Shell Oil drilling ship to arrive in Portland

Coast Guard sets aside protest area around ship that will eventually drill in the Arctic.

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A ship that has gotten approval to drill in the Arctic will stop in Portland for repairs before heading north.

Shell Oil secured the permit to allow for drilling off of Alaska Wednesday.

Shell can only drill the top sections of wells because the company doesn’t have on site the critical emergency response equipment to cap the well in case of a leak. That equipment is aboard a ship headed to Portland, Oregon, for repairs. The Interior Department’s Bureau of Safety and Environmental Enforcement said in a statement that Shell could submit an amended application for deeper drilling when the capping stack can be deployed within 24 hours.

“Without question, activities conducted offshore Alaska must be held to the highest safety, environmental protection and emergency response standards,” said the bureau’s director, Brian Salerno.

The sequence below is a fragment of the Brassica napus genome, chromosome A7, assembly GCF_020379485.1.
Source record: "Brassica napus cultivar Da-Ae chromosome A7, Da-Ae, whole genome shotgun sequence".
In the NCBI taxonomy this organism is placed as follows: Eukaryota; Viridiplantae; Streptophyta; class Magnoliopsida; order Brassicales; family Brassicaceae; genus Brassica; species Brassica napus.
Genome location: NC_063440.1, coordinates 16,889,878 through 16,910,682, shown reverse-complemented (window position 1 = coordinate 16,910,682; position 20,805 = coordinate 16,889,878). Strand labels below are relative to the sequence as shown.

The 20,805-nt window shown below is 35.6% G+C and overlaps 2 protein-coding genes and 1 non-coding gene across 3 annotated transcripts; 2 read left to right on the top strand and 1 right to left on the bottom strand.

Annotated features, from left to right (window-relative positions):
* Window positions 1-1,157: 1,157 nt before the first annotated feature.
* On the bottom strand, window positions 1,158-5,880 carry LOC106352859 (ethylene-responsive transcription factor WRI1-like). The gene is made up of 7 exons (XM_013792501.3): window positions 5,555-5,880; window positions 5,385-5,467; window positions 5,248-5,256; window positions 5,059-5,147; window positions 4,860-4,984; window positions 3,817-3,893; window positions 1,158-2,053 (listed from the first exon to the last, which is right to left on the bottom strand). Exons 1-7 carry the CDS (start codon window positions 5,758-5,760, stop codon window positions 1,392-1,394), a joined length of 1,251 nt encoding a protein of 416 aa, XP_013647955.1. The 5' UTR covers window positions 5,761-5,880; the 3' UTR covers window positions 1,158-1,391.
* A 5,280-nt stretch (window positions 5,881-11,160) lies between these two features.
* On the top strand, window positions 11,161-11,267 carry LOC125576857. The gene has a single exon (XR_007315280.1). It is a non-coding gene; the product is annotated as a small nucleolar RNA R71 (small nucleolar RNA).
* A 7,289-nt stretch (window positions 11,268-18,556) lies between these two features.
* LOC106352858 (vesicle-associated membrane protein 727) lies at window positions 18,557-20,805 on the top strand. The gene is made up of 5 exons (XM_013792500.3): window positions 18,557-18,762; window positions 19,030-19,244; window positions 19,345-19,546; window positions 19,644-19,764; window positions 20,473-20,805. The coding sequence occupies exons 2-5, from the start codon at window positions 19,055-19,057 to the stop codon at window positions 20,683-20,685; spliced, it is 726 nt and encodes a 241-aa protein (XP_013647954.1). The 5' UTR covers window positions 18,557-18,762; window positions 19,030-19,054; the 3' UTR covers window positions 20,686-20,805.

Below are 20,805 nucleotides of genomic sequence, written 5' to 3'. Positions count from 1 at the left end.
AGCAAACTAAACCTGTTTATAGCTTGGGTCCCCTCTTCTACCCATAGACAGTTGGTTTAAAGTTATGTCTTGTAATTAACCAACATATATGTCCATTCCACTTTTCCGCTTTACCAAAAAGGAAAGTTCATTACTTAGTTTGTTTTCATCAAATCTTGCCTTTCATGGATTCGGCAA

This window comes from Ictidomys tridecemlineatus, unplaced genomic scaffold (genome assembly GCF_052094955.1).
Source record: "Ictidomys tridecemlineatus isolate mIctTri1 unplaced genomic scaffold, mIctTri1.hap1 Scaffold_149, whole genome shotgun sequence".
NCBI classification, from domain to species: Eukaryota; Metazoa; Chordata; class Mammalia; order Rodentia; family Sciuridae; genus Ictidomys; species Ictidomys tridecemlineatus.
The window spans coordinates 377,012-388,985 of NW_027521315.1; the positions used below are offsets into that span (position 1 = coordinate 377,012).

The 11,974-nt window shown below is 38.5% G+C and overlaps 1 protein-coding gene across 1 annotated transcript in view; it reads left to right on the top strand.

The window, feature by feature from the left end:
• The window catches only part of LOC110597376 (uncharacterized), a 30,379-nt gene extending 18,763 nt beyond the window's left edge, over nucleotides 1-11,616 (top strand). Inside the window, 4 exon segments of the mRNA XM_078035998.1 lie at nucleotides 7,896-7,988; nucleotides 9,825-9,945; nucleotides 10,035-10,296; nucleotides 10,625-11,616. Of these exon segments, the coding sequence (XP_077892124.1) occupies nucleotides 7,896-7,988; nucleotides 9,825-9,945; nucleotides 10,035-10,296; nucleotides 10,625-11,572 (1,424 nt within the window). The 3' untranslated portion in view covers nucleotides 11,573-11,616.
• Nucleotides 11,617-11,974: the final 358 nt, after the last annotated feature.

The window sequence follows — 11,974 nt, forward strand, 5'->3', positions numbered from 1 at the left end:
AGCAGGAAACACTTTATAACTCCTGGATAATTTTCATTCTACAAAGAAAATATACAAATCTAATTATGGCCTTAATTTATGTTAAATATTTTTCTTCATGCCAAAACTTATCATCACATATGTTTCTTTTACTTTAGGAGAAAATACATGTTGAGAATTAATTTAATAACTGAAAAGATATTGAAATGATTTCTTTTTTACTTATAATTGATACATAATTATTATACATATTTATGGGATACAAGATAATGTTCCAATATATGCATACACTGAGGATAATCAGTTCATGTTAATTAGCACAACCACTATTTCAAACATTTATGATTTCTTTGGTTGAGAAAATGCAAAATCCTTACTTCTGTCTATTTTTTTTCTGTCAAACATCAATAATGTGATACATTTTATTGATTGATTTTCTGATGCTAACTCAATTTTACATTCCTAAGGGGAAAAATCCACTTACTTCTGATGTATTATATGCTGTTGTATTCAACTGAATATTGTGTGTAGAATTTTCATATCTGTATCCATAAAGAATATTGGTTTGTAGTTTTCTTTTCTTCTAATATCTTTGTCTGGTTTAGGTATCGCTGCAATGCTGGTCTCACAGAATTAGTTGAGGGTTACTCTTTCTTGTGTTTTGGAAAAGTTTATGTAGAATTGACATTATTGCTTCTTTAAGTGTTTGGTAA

(SOURCE: Associated Press)

Protests are expected as the ship is stationed in Stumptown.

Accordingly, the Coast Guard has established a buffer zone around the ship, which protestors cannot breach.

While the ship is moving, people will be required to stay 500 yards away from the front of the vessel and 100 yards away on every other side. While it is stationary, the boundary is 100 yards away all the way around.

Coast Guard officials say the safety zone is to ensure no one is hurt on or off the Fennica while it is moving or in port.


A release from the Coast Guard read: “It is a no-wake area where individuals can congregate without compromising their personal safety or jeopardizing the safe navigation of maritime traffic around them.”


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